EPA announces Green Power Challenge
The U.S. Environmental Protection Agency (EPA) has begun a year-long campaign to encourage cities and towns to use renewable energy and fight climate change. EPA’s national “Green Power Community Challenge” is an extension of the agency’s Green Power Partnership, which already includes more than 30 communities in 11 states.
The campaign aims to double the total aggregate amount of green power used by EPA Green Power Communities, which currently are located in Alaska, California, Colorado, Connecticut, Maryland, Oregon, Pennsylvania, Texas, Utah, Washington and Wisconsin. As part of the national campaign, communities will compete to see which one can use the most green power and which one can achieve the highest green power percentage of total electricity use. There will be a separate award for each category with national recognition and special attention from EPA. The winners will be announced in September 2011.
To participate in the challenge, a local government must join the Green Power Partnership and use green power in amounts that meet the program’s purchase requirements. The participants also must encourage local businesses and residents to collectively buy or produce green power on-site in amounts that meet EPA requirements. During the challenge, from Sept. 20, 2010, to Sept. 1, 2011, communities will be ranked for the two award categories on EPA’s website on a quarterly schedule. EPA also will provide technical assistance to help participants increase their green power use.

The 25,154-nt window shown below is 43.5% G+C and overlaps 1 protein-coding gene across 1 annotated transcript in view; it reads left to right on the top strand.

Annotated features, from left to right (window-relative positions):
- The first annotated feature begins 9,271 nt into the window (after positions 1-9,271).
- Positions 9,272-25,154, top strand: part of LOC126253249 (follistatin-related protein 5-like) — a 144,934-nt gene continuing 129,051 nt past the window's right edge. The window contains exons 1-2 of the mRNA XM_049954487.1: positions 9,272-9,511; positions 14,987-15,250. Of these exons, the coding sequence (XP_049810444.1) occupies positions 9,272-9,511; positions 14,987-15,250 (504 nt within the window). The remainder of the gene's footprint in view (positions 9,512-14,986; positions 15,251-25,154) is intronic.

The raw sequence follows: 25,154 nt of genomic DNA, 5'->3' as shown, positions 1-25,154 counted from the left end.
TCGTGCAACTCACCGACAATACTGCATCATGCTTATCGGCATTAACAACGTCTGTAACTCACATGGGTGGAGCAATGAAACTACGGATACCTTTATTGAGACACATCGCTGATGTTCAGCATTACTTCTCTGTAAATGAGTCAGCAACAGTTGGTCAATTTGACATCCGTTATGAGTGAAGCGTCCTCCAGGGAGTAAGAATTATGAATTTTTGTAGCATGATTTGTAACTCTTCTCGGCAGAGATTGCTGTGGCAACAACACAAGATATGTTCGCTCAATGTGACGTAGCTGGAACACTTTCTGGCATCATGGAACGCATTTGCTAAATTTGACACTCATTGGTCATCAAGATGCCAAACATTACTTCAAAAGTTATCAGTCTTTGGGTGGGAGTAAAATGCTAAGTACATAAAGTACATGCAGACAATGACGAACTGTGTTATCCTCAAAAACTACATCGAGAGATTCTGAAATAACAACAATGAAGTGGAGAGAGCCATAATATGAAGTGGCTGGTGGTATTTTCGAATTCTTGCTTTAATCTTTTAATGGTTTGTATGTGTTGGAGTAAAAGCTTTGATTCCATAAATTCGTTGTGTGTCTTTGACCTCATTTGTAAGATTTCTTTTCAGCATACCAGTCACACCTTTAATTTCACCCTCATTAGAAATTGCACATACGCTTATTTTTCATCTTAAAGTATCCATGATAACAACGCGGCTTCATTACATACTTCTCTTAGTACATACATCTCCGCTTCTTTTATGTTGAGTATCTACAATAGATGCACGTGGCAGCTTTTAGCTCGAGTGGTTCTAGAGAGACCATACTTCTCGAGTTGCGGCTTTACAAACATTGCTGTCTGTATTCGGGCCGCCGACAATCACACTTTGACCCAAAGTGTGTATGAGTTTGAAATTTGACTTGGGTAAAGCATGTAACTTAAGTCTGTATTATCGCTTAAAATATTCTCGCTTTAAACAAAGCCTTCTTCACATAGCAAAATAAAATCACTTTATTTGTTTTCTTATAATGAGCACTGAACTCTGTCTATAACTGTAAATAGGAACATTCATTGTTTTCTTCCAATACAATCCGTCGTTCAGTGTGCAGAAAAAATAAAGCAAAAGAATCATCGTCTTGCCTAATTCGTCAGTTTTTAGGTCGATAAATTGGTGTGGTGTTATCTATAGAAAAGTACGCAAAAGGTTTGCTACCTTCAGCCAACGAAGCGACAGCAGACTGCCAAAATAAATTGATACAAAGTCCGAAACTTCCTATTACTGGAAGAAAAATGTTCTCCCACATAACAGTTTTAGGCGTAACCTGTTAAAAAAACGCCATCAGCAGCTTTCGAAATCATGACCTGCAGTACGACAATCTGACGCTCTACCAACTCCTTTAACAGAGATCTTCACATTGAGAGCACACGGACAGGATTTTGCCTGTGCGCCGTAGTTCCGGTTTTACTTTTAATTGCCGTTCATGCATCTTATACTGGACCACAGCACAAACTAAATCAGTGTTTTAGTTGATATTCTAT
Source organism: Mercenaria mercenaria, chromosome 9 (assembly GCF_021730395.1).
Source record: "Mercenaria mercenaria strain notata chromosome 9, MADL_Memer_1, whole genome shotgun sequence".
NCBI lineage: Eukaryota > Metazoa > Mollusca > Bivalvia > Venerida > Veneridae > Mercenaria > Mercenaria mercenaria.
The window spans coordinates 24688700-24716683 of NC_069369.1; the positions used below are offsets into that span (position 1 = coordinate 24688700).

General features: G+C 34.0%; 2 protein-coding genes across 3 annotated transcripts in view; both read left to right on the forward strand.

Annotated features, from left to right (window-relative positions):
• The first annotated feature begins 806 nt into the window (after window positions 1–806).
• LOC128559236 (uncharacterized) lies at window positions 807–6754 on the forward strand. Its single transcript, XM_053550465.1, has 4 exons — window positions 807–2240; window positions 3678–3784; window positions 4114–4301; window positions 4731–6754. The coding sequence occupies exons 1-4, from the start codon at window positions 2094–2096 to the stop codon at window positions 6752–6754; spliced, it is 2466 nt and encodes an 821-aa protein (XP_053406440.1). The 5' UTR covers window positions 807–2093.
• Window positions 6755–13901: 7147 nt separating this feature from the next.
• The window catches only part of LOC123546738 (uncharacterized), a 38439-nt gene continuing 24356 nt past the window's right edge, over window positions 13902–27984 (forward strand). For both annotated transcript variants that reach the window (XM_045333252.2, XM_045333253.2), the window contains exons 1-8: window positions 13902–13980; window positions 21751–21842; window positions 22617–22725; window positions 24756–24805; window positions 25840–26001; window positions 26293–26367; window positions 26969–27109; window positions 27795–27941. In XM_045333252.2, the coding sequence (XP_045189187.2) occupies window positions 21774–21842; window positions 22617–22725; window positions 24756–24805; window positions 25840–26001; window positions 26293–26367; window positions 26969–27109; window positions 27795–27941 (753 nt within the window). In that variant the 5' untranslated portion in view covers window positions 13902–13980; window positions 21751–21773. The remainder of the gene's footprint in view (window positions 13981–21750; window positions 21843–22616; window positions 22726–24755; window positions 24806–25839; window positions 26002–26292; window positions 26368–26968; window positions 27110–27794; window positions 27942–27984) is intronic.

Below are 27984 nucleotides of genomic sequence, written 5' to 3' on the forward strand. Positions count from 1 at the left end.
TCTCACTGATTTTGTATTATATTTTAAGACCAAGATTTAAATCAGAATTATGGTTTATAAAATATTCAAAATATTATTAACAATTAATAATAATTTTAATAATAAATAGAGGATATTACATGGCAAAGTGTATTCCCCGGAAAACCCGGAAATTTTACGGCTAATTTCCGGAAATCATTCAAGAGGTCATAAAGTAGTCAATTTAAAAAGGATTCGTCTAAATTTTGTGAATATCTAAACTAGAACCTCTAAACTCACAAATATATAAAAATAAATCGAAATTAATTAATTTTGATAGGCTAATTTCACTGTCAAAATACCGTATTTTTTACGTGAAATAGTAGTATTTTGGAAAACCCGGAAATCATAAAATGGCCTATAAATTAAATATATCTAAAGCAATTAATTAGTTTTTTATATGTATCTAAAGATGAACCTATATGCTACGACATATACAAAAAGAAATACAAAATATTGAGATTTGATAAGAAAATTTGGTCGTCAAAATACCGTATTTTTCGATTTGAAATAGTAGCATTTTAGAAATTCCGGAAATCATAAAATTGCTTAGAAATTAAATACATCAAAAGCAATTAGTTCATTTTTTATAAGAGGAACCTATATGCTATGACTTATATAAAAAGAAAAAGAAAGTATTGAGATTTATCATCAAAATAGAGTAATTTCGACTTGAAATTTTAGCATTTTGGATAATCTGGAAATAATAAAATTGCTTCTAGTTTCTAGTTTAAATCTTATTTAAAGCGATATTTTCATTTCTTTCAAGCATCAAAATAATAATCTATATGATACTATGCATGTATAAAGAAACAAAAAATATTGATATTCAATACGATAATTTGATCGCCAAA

The current Green Power Communities are collectively buying more than 900 million kilowatt-hours of green power annually, equivalent to the carbon dioxide emissions from the electricity use of nearly 80,000 average American homes. Green power is generated from renewable resources such as solar, wind, geothermal, biomass, biogas and low-impact hydropower. Green power resources produce electricity with an environmental profile superior to conventional power technologies, and produce no net increase of greenhouse gas emissions.
Read more information on EPA’s Green Power Community Challenge.